U.S. Fish & Wildlife Service logo A Unit of the National Wildlife Refuge System
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Cape Romain
National Wildlife Refuge


American Oystercatchers thrive at Cape Romain.
5801 Highway 17 North
Awendaw, SC   29429
E-mail: caperomain@fws.gov
Phone Number: 843-928-3264
Visit the Refuge's Web Site:
http://www.fws.gov/caperomain
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  Recreation and Education Opportunities

Environmental Education
Cape Romain is active with the Earth Stewards Program, a framework for environmental education designed by the U.S. Fish & Wildlife Service. The Program integrates conservation education into the schools' curriculum, and is administered through the Sewee Visitor and Environmental Center, the SEWEE Association and the International Center for Birds of Prey. The Sewee Center offers structured educational programs to schools, organizations and groups, providing indoor and outdoor classrooms and exploratory ponds. To learn more about Sewee's educational programs and activities, visit the Center's Web site at http:/seweecenter.fws.gov.

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Fishing
Saltwater fishing and surf fishing opportunities are available year-round. Clamming, oystering and crabbing are also allowed with January and February being the prime times to gather clams and oysters. The pier at Garris Landing is used for saltwater fishing and crabbing. Both fish and shellfish opportunities are in accordance with state regulations.

Hunting
The refuge offers deer and rail hunts. Two 6-day archery deer hunts occur on Bulls Island in November and December. The rail season is the same as the State season. A hunting leaflet is available to inform you about deer and rail hunting opportunities, regulations and required permits.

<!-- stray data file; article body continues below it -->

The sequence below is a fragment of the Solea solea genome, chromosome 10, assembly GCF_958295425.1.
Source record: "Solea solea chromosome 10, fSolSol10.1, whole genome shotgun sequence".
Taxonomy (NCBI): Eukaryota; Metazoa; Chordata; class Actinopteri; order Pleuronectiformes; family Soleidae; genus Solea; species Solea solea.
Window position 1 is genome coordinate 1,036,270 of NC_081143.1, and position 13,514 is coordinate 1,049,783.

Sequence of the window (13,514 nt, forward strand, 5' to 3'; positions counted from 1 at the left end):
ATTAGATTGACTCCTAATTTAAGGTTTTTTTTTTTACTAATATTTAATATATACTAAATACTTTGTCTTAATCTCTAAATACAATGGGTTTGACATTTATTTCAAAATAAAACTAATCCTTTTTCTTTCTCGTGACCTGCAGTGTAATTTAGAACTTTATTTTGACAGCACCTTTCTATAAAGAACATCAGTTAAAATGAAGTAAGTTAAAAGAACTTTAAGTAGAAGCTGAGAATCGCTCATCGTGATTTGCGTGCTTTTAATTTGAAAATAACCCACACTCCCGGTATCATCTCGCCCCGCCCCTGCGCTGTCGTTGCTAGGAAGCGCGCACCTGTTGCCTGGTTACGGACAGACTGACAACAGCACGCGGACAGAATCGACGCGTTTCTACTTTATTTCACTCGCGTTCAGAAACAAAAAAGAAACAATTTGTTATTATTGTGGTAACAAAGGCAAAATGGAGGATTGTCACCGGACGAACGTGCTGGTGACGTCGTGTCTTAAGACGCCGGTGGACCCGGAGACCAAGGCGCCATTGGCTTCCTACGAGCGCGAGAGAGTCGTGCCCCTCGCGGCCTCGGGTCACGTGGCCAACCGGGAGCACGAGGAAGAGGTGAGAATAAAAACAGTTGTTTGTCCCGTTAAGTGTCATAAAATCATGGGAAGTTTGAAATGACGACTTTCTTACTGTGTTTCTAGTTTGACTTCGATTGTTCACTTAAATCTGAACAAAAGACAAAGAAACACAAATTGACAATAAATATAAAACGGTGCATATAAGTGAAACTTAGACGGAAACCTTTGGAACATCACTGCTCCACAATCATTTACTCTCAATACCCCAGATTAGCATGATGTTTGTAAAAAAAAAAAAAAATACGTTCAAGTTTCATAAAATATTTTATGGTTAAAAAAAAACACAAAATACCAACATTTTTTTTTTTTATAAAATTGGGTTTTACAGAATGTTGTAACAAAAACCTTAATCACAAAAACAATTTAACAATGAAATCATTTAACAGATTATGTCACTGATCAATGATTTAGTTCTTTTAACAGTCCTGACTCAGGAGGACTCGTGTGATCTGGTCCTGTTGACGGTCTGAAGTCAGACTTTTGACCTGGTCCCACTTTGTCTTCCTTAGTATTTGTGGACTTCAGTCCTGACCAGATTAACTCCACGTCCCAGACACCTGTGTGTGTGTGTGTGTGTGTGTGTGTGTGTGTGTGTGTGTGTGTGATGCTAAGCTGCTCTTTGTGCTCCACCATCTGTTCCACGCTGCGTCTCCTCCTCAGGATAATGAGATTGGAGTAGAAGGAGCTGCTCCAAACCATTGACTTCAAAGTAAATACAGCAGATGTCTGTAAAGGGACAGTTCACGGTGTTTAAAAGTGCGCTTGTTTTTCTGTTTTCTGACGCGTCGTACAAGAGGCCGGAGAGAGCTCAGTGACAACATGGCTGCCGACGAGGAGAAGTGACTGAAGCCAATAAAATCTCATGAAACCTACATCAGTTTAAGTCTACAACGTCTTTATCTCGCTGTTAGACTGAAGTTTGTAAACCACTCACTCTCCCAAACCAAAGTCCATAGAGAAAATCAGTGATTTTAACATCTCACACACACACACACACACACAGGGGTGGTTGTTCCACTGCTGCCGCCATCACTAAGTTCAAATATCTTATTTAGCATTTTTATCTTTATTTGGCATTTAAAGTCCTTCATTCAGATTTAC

Interpretation
The Sewee Visitor and Environmental Education Center, jointly operated by the Fish and Wildlife Service and U.S. Forest Service, exhibits hands-on learning displays of the unique ecosystems of Cape Romain and the Francis Marion National Forest. The Center features a three-dimensional map of the forest and refuge, information on recreational opportunities, a live Red Wolf display, an 80-person auditorium, an orientation film to the refuge and forest, book sales store offering educational materials, and a walking trail. Learn more about the Center by visiting the Web site at http:/seweecenter.fws.gov. Interpretive signs are also located throughout the refuge.

Wildlife Observation
Cape Romain's diversity of habitats offer opportunities to view many different types of wildlife. As many as 277 species of birds, 12 types of amphibians, 24 reptile species and 36 varieties of mammals have been recorded on the refuge.


Leave No Trace
Leave No Trace is a national educational program to inform visitors about reducing the damage caused by outdoor activities, particularly non-motorized recreation. Leave No Trace principles and practices are based on an abiding respect for the natural world and our fellow wildland visitors. We can act on behalf of the places and wildlife that inspire us by adopting the skills and ethics that enable us to Leave No Trace.

1. Plan ahead and prepare.
2. Travel on durable surfaces.
3. Dispose of waste properly.
4. Leave what you find.
5. Respect wildlife.
6. Be considerate of other visitors.

For more information on Leave No Trace, visit the Leave No Trace Center for Outdoor Ethics Web site. (http://www.lnt.org)

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Hours
The refuge is open sunrise to sunset, seven days a week, year-round.

The refuge office, Garris Landing and the Sewee Visitor and Environmental Education Center are the only facilities accessible by automobile. Refuge islands are only accessible by boat.

A private ferry service takes visitors to Bulls Island on regularly scheduled days. Contact the Sewee Visitor Center for the ferry schedule at 843/928-3368.

Garris Landing hours are October - March, 6:00am - 7:00 pm, and April - September, 6:00am - 9:00pm.

The Sewee Center is open Tuesday - Saturday, 9:00am - 5:00pm.

Entrance Fees
Cape Romain National Wildlife Refuge does not charge an entrance fee.

Use Fees
None Required
 
 
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